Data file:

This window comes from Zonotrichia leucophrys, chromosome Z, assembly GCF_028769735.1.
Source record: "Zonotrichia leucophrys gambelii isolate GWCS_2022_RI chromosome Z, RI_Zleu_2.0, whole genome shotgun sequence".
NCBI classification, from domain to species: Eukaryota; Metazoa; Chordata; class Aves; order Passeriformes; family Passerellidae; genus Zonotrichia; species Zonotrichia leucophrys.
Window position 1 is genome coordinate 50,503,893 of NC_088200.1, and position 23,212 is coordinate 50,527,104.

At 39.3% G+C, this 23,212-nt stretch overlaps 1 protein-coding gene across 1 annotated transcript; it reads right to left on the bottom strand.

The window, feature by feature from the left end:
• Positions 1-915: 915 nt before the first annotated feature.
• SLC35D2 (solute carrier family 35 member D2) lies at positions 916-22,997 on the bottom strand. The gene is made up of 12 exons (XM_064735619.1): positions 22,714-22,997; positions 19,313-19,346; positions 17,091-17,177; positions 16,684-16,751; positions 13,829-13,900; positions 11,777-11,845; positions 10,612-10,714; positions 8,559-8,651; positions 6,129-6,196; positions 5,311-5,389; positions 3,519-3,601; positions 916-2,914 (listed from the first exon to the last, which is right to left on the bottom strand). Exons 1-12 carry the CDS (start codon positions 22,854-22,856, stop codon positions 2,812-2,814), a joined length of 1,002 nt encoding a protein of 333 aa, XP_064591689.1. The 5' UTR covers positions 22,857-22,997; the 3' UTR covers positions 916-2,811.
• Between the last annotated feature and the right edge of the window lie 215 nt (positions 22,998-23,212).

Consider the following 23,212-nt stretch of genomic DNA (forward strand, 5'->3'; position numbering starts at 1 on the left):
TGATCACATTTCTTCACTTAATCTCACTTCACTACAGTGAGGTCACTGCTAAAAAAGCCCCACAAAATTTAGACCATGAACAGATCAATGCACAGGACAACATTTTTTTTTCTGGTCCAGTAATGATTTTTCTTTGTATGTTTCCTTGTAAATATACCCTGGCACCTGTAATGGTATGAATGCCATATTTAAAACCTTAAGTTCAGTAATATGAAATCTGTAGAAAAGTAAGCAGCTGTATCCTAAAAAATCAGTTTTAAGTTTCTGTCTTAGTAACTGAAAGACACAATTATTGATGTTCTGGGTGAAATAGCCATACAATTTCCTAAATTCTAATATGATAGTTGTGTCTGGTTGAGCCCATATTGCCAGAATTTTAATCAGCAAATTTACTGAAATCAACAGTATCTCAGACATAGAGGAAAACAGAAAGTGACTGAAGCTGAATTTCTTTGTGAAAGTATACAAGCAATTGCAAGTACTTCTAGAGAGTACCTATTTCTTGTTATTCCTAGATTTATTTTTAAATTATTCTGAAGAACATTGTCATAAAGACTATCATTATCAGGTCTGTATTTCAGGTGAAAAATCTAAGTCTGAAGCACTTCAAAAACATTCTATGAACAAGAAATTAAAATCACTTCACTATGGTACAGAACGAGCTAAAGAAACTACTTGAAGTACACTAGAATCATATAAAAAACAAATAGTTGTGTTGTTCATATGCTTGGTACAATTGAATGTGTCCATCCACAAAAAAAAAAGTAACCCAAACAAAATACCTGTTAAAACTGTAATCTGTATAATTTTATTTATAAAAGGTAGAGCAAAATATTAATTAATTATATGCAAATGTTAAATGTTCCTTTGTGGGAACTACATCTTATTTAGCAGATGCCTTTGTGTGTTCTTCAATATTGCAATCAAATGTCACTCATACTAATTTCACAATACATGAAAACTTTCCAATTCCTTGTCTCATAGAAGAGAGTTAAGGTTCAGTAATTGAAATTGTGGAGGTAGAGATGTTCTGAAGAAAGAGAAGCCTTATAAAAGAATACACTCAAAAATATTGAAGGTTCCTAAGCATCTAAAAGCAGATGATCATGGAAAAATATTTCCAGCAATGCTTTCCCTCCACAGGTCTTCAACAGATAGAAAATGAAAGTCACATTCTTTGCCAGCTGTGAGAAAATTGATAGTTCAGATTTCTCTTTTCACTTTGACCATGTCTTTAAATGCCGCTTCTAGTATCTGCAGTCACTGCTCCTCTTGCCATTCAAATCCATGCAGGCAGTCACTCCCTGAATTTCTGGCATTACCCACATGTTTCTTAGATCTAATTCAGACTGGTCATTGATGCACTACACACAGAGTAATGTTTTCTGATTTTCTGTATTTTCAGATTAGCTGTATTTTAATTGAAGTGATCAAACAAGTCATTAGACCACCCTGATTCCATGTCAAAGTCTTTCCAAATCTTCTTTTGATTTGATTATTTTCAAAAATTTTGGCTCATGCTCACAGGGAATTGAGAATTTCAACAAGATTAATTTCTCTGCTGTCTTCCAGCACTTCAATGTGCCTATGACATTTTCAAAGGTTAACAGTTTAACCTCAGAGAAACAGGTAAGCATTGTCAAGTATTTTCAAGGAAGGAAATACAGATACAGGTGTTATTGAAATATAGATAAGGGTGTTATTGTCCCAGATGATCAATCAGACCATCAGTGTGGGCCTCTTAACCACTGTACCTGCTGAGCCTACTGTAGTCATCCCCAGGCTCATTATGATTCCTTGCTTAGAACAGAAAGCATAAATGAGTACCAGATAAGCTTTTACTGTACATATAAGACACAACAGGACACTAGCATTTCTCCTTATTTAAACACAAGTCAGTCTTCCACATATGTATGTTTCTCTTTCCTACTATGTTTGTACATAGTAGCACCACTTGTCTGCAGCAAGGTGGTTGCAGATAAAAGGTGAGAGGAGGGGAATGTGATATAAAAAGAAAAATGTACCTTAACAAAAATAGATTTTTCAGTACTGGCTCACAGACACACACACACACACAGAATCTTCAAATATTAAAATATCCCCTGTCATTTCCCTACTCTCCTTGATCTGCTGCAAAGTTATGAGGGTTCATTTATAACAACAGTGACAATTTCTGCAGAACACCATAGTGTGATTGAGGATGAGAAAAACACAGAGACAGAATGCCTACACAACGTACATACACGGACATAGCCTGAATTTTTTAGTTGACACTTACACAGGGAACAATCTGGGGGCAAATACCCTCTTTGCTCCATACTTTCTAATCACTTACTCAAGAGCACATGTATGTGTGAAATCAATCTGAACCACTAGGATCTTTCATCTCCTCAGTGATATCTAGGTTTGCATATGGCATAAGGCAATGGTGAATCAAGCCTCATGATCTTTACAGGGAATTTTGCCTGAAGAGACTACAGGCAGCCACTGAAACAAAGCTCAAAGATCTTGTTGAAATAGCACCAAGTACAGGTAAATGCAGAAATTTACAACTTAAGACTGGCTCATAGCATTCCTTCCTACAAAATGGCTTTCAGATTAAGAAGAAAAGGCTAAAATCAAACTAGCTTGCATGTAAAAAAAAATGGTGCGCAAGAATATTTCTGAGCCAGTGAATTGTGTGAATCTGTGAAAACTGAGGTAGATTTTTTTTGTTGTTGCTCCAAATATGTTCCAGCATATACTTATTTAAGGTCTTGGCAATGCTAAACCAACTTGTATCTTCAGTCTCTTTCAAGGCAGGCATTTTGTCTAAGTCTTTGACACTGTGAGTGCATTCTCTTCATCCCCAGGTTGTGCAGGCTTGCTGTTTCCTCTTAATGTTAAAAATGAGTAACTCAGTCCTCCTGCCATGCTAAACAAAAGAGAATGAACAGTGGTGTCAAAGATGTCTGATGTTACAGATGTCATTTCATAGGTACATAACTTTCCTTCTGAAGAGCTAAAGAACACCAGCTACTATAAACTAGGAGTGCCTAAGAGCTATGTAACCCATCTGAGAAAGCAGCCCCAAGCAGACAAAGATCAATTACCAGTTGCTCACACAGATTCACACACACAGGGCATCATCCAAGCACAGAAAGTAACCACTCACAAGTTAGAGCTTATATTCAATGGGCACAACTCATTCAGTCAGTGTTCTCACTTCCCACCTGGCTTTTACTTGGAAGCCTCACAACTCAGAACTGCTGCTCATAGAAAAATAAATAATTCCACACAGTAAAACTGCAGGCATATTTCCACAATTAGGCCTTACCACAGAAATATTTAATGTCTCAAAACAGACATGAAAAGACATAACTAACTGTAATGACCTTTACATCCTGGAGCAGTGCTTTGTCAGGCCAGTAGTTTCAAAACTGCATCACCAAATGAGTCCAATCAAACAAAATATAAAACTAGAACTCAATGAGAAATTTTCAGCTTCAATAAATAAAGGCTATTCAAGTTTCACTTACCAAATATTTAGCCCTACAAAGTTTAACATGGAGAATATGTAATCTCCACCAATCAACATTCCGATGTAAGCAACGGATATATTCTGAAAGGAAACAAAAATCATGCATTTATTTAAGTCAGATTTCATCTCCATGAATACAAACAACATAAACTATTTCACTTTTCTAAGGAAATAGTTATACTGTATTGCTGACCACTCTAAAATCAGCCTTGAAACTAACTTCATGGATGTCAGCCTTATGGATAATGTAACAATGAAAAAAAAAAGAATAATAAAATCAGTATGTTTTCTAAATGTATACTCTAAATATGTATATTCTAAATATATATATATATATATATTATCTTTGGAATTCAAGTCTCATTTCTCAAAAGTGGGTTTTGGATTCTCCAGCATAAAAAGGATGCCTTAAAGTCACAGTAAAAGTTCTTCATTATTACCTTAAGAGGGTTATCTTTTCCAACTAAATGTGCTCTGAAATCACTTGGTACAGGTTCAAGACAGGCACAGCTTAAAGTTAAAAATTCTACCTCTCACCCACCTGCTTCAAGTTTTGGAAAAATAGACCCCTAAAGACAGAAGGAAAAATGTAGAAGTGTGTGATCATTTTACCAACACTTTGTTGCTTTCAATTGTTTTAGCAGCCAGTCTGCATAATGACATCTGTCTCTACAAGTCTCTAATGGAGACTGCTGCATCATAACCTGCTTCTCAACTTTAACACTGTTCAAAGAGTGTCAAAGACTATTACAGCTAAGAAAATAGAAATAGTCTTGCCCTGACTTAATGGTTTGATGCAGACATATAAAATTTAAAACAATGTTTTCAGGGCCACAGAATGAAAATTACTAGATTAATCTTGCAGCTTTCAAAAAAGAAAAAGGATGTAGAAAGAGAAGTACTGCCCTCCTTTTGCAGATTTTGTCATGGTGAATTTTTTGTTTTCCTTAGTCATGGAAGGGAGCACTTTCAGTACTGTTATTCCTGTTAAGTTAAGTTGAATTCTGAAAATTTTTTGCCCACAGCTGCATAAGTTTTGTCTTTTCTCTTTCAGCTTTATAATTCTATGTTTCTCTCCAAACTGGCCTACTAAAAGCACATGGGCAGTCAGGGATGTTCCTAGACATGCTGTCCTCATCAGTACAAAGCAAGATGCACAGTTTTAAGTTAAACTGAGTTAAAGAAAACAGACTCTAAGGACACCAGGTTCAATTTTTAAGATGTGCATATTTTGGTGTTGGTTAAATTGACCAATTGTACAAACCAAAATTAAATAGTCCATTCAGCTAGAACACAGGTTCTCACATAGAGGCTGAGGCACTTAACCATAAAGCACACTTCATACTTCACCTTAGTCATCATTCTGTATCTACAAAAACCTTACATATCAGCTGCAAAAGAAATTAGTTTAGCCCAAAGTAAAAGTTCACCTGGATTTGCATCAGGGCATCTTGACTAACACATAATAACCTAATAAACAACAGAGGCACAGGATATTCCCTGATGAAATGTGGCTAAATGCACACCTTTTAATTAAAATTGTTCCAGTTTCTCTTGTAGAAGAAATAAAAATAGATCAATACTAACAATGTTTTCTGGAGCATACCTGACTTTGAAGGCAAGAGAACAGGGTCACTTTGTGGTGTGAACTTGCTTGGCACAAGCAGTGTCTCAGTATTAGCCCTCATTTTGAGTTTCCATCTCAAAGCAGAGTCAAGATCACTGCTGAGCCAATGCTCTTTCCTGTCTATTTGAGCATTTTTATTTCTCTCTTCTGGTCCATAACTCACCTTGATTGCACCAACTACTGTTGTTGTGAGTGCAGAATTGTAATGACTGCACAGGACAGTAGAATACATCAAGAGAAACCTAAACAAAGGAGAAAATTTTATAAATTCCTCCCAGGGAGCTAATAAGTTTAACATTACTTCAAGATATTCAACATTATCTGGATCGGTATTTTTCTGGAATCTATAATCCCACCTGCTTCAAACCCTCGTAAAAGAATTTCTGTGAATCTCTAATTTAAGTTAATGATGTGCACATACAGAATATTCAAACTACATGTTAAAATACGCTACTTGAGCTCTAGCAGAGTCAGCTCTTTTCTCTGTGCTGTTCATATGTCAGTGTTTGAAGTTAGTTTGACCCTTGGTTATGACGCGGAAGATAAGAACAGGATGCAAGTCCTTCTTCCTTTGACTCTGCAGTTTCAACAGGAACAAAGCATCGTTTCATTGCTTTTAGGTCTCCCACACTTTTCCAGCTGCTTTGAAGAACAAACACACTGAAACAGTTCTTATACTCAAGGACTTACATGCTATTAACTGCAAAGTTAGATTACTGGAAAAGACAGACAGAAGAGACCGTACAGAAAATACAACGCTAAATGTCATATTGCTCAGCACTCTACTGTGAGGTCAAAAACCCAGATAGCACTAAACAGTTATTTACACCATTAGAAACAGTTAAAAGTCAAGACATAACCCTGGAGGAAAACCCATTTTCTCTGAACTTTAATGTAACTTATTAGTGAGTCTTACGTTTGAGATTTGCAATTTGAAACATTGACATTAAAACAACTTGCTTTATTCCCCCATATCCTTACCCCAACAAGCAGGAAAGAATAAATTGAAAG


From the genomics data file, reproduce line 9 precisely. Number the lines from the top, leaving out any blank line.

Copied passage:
• Between the last annotated feature and the right edge of the window lie 215 nt (positions 22,998-23,212).